Aw man. I really miss being behind the bar at Boilermaker, in New York. The clientele there is super cool, and it’s such a turn-and-burn venue. I just like the New York pace of life, ya know. At the same time, I love bartending here in San Diego. Polite Provisions is more of a neighborhood bar than something in Manhattan. The change of scenery has been really nice for me. I’ve actually worked a Friday at Boilermaker and a Saturday in San Diego. Haha. Such a nice change of scenery. But they’re my two favorite cities in the country.
I would say, from Vancouver all the way down to Baja, you just have this Pacific Coast vibe that translates. Portland, San Francisco or Seattle have way more in common with Vancouver than they do with Miami. It’s cool how the vibe crosses the borders.
6) What, if any, role do you see for Bartenders in fighting injustice?
“Look beyond politics. Discrimination against gender, sex, race or whatever – has absolutely no place in a bar.” – Erick Castro
Those things have no place in bar culture. The way we live and the way we operate is on hospitality. A pub is short for Public House. Everyone who comes in is protected within our cloak of hospitality, if you will. Anger, hatred, racism and sexism, none have any place within my bars.
Everyone who comes in gets greeted with a hello, a menu and a glass of water. It’s important to me that everyone feels welcome no matter what’s going on outside.
JC – ‘Hospitality for everyone’, is a simple but beautiful mantra.
I would say that it does kind of irk me when I see people who are upset online but aren’t actually doing anything about it. I’ve seen people rant about sexism or racism online, but you go into their bar, in a major city, and their entire staff is all white guys. I don’t think they’re racist, or that they did it on purpose, but I think it’s a good reminder to be introspective and say to ourselves, “What am I doing to combat this mono-culture at home?”
7) Back to drinks. When you set out to create cocktails, do you riff off an existing recipe, a classic cocktail or a single ingredient?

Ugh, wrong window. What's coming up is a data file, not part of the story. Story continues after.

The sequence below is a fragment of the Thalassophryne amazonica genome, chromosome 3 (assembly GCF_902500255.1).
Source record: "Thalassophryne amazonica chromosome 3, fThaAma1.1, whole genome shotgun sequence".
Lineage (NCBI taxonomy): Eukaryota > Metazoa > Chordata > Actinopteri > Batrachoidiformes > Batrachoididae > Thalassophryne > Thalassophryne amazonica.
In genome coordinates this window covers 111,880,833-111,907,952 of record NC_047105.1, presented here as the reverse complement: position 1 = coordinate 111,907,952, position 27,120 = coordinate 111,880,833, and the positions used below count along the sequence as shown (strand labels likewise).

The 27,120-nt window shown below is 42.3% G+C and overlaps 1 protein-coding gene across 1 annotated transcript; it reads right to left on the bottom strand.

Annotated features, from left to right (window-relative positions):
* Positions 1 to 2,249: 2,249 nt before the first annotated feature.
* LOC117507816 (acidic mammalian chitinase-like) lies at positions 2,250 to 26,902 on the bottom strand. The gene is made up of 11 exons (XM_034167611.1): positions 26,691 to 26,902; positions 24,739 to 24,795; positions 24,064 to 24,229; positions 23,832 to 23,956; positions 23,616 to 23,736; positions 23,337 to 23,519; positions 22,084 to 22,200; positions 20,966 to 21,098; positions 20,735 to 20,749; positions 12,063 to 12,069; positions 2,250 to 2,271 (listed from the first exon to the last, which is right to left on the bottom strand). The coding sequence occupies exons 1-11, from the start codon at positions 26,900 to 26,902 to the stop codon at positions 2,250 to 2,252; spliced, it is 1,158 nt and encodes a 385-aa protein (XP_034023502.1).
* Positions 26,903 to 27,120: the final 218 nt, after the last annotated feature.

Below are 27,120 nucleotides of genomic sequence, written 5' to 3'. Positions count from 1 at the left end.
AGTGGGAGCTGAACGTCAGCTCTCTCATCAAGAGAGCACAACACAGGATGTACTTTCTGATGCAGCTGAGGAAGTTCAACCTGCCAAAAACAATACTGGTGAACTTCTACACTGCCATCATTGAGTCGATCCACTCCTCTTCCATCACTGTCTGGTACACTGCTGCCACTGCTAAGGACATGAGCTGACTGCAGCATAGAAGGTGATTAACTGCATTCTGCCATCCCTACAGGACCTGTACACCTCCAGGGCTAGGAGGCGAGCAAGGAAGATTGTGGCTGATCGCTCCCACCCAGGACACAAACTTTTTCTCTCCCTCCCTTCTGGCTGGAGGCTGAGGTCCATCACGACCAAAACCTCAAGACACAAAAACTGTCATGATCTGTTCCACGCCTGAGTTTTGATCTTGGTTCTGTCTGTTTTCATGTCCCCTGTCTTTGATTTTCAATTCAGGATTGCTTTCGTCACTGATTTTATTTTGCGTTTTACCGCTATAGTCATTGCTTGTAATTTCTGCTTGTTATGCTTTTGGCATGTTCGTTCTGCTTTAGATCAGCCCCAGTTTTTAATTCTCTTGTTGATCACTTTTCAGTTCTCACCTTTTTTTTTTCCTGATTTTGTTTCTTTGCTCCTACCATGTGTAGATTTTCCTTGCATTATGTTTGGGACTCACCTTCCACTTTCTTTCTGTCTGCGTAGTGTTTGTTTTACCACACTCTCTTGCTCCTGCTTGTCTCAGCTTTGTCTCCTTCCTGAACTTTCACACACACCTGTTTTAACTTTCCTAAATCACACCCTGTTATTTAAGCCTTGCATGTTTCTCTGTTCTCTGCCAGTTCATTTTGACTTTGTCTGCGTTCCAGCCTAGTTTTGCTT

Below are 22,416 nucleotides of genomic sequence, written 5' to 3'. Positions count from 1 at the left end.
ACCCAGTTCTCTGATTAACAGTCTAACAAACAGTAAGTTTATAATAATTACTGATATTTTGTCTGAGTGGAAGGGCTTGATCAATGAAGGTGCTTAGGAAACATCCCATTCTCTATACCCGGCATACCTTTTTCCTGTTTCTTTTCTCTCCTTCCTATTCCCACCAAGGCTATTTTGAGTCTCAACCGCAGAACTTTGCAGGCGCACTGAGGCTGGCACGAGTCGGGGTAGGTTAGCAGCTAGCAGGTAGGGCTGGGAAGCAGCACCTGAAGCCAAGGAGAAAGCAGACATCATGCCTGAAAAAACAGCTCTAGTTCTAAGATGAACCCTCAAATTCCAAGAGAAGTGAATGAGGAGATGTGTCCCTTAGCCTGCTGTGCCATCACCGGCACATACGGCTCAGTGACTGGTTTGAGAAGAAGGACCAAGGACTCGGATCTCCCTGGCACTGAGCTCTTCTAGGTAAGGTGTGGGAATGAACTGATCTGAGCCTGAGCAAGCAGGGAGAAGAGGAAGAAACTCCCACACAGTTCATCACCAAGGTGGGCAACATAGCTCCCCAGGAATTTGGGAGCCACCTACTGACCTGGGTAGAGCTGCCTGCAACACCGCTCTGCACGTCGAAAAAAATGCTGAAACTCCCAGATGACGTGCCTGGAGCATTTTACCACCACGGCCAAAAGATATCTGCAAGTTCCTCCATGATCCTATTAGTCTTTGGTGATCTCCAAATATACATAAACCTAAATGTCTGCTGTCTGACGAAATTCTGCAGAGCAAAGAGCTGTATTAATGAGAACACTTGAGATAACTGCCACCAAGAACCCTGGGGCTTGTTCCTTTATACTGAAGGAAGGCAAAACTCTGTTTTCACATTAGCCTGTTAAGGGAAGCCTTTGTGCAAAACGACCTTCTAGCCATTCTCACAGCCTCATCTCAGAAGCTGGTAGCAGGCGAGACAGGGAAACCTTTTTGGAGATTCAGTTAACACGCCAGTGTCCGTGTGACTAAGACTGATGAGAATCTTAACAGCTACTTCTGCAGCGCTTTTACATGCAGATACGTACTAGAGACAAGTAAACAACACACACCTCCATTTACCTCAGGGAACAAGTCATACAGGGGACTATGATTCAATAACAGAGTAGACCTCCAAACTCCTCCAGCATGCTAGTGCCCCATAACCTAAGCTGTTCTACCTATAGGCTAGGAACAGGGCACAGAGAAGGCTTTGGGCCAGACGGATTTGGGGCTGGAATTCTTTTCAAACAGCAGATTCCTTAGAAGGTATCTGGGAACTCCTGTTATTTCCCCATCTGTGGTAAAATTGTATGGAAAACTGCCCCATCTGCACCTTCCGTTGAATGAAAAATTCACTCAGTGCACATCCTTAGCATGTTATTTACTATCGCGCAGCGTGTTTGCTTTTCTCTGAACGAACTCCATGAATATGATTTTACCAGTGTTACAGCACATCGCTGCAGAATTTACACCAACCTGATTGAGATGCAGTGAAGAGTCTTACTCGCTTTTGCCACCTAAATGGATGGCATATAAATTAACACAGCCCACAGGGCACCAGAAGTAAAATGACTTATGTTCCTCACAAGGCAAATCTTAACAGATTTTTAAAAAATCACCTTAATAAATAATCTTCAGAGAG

I can’t help it. I’m rooted in the classics. The reason is they are all so elegant in their simplicity. They tend to be very clean and the spirit is the star. You look at a Southside cocktail. You got citrus, mint, sugar and Gin. You make that drink with five different gin’s you’ll end up with five different cocktails. That’s because the drinks were compiled so that the spirit was always the star.
I try to do that with all of my drinks. If I have so many ingredients that I can’t tell if the drink was made with bourbon, rum or brandy… Then maybe it’s time to review the cocktail and strip it back, making it more austere.
8) Thank you for your time. Final question: What is the single greatest thing you’ve learned about yourself, or others, as a result of being a bartender?
Oh man, I don’t know if it’s just one thing. I will say that I once heard someone say, “The meaning of life, is a life with meaning.”
I think that we really get to live that as bartenders.
We can’t judge who’s coming into our bars. What they’ve been through or what their day has been like. Somebody might be in for a drink because they got promoted, somebody else because they got fired. So it’s my job to make sure everyone feels welcome. Everyone’s in an environment where they’re taken care of. And, hopefully, they leave in a better mood than the one they came in. If we’re not doing that then what’s the point of what we’re doing?
Thank you to Bambudda alumni Andrew Kong for his help in this interview.